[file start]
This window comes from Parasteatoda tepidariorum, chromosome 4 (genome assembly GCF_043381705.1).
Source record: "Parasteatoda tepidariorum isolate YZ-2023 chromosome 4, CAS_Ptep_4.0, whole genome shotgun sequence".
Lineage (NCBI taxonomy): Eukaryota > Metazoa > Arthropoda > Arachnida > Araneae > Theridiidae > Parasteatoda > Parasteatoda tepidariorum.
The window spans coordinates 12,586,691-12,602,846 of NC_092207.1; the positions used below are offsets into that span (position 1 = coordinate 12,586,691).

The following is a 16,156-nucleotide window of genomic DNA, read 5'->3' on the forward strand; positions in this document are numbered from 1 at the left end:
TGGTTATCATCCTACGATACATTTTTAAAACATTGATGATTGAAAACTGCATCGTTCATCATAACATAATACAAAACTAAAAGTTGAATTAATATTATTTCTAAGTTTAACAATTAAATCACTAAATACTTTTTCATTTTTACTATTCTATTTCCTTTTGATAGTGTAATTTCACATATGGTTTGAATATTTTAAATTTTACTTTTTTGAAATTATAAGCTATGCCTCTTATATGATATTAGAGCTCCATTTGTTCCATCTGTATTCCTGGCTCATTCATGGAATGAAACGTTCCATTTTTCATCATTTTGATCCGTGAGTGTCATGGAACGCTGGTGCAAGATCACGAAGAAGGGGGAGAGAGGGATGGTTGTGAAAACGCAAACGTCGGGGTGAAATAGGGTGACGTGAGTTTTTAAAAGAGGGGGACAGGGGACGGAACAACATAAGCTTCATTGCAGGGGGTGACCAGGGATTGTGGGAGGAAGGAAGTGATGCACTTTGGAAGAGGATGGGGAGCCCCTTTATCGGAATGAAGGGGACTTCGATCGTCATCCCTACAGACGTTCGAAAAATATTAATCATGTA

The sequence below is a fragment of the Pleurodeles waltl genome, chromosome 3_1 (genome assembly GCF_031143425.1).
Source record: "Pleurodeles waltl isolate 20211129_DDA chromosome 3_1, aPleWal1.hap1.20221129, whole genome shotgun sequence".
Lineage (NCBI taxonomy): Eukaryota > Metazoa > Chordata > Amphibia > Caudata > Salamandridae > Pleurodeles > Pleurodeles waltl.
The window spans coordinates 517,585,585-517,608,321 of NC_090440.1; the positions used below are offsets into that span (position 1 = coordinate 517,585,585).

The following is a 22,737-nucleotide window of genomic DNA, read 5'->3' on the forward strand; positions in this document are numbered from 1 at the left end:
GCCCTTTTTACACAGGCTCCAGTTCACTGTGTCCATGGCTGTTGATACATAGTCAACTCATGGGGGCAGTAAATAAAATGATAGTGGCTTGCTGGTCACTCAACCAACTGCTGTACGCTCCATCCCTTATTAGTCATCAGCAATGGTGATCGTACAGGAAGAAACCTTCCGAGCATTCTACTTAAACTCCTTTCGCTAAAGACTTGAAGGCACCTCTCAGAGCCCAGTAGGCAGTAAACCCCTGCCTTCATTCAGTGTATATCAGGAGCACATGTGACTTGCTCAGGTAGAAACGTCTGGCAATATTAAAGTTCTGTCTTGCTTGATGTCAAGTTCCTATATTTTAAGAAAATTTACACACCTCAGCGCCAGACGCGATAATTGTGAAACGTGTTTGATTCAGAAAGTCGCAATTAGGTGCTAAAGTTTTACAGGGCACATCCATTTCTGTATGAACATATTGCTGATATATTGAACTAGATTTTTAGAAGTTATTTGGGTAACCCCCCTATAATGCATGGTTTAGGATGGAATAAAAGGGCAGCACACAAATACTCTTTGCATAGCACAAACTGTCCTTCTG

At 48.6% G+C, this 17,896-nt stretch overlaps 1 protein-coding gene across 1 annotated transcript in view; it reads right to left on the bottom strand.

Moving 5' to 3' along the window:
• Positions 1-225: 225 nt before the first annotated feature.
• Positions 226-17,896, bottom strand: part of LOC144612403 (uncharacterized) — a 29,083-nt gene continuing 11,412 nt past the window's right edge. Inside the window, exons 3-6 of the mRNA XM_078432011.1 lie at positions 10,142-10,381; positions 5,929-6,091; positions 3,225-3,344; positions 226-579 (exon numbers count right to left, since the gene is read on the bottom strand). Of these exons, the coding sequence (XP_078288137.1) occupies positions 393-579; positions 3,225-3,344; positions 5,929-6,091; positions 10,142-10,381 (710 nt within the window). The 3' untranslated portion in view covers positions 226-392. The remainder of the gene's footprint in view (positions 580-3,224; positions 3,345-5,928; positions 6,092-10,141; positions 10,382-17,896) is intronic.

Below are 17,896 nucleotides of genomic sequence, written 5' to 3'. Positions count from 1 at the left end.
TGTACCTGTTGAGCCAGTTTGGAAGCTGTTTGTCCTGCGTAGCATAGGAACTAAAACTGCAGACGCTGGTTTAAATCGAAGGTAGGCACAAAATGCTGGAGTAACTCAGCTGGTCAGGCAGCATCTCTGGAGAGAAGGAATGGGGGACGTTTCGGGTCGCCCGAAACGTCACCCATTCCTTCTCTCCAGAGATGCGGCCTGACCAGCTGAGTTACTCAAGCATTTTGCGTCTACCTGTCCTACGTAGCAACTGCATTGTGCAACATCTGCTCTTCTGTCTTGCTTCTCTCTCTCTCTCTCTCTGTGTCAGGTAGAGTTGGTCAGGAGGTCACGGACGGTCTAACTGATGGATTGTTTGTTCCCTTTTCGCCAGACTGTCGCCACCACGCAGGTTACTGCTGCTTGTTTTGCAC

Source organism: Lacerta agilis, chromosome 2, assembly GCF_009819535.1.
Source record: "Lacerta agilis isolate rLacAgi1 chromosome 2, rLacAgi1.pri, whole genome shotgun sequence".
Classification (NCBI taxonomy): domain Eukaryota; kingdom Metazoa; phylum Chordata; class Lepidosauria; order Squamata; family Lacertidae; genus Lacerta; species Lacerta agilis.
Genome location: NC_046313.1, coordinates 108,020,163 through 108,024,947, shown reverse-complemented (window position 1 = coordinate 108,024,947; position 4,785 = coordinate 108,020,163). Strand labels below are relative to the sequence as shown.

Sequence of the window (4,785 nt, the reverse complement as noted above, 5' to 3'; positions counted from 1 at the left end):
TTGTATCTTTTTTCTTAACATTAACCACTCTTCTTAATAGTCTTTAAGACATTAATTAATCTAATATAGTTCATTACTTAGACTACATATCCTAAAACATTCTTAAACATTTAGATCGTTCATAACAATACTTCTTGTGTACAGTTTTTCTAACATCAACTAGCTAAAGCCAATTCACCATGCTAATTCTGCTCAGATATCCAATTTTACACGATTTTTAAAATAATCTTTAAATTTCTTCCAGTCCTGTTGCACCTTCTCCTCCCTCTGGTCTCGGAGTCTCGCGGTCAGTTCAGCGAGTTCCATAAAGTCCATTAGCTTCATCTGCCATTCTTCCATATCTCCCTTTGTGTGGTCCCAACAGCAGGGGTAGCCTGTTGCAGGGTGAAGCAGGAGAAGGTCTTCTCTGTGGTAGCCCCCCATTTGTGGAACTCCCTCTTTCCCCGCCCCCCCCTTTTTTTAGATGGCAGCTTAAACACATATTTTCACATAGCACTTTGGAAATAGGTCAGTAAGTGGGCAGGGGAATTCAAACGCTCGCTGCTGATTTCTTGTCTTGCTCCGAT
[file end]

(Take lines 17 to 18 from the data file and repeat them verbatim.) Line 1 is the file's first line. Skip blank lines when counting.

Below are 17,896 nucleotides of genomic sequence, written 5' to 3'. Positions count from 1 at the left end.
TGTACCTGTTGAGCCAGTTTGGAAGCTGTTTGTCCTGCGTAGCATAGGAACTAAAACTGCAGACGCTGGTTTAAATCGAAGGTAGGCACAAAATGCTGGAGTAACTCAGCTGGTCAGGCAGCATCTCTGGAGAGAAGGAATGGGGGACGTTTCGGGTCGCCCGAAACGTCACCCATTCCTTCTCTCCAGAGATGCGGCCTGACCAGCTGAGTTACTCAAGCATTTTGCGTCTACCTGTCCTACGTAGCAACTGCATTGTGCAACATCTGCTCTTCTGTCTTGCTTCTCTCTCTCTCTCTCTCTGTGTCAGGTAGAGTTGGTCAGGAGGTCACGGACGGTCTAACTGATGGATTGTTTGTTCCCTTTTCGCCAGACTGTCGCCACCACGCAGGTTACTGCTGCTTGTTTTGCAC